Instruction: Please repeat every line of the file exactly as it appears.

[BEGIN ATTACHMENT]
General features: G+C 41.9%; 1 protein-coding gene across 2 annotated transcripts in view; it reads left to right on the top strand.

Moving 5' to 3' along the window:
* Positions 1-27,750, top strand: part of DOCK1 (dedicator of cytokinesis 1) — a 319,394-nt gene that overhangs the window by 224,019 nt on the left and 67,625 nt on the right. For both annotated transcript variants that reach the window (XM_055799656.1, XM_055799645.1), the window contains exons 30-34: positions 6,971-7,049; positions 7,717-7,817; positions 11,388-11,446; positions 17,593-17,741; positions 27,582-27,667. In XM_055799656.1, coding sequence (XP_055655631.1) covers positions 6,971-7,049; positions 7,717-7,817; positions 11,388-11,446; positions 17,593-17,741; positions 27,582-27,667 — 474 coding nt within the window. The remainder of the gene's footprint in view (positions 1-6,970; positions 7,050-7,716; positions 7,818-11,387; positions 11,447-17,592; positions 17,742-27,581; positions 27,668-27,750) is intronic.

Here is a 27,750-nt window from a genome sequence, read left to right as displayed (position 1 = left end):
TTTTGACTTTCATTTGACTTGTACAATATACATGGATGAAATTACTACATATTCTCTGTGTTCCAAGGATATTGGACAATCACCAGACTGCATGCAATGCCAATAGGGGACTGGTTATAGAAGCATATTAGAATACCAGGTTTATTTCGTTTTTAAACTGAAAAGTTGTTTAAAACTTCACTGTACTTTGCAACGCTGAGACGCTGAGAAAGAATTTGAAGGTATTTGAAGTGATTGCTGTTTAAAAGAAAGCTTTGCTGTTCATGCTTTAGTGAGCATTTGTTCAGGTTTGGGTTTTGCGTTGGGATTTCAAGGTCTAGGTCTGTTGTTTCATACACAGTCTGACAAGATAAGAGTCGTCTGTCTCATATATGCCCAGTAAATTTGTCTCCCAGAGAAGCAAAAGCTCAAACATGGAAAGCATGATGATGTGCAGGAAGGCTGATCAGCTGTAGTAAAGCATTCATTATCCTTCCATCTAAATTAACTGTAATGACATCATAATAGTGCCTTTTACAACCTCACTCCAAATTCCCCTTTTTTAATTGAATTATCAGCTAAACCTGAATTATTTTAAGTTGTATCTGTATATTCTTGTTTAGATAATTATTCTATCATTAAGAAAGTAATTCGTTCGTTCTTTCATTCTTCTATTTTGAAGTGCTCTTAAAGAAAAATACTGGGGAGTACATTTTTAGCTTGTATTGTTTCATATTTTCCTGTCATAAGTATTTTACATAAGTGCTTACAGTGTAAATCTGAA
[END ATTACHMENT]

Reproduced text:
General features: G+C 41.9%; 1 protein-coding gene across 2 annotated transcripts in view; it reads left to right on the top strand.

Moving 5' to 3' along the window:
* Positions 1-27,750, top strand: part of DOCK1 (dedicator of cytokinesis 1) — a 319,394-nt gene that overhangs the window by 224,019 nt on the left and 67,625 nt on the right. For both annotated transcript variants that reach the window (XM_055799656.1, XM_055799645.1), the window contains exons 30-34: positions 6,971-7,049; positions 7,717-7,817; positions 11,388-11,446; positions 17,593-17,741; positions 27,582-27,667. In XM_055799656.1, coding sequence (XP_055655631.1) covers positions 6,971-7,049; positions 7,717-7,817; positions 11,388-11,446; positions 17,593-17,741; positions 27,582-27,667 — 474 coding nt within the window. The remainder of the gene's footprint in view (positions 1-6,970; positions 7,050-7,716; positions 7,818-11,387; positions 11,447-17,592; positions 17,742-27,581; positions 27,668-27,750) is intronic.

Here is a 27,750-nt window from a genome sequence, read left to right as displayed (position 1 = left end):
TTTTGACTTTCATTTGACTTGTACAATATACATGGATGAAATTACTACATATTCTCTGTGTTCCAAGGATATTGGACAATCACCAGACTGCATGCAATGCCAATAGGGGACTGGTTATAGAAGCATATTAGAATACCAGGTTTATTTCGTTTTTAAACTGAAAAGTTGTTTAAAACTTCACTGTACTTTGCAACGCTGAGACGCTGAGAAAGAATTTGAAGGTATTTGAAGTGATTGCTGTTTAAAAGAAAGCTTTGCTGTTCATGCTTTAGTGAGCATTTGTTCAGGTTTGGGTTTTGCGTTGGGATTTCAAGGTCTAGGTCTGTTGTTTCATACACAGTCTGACAAGATAAGAGTCGTCTGTCTCATATATGCCCAGTAAATTTGTCTCCCAGAGAAGCAAAAGCTCAAACATGGAAAGCATGATGATGTGCAGGAAGGCTGATCAGCTGTAGTAAAGCATTCATTATCCTTCCATCTAAATTAACTGTAATGACATCATAATAGTGCCTTTTACAACCTCACTCCAAATTCCCCTTTTTTAATTGAATTATCAGCTAAACCTGAATTATTTTAAGTTGTATCTGTATATTCTTGTTTAGATAATTATTCTATCATTAAGAAAGTAATTCGTTCGTTCTTTCATTCTTCTATTTTGAAGTGCTCTTAAAGAAAAATACTGGGGAGTACATTTTTAGCTTGTATTGTTTCATATTTTCCTGTCATAAGTATTTTACATAAGTGCTTACAGTGTAAATCTGAA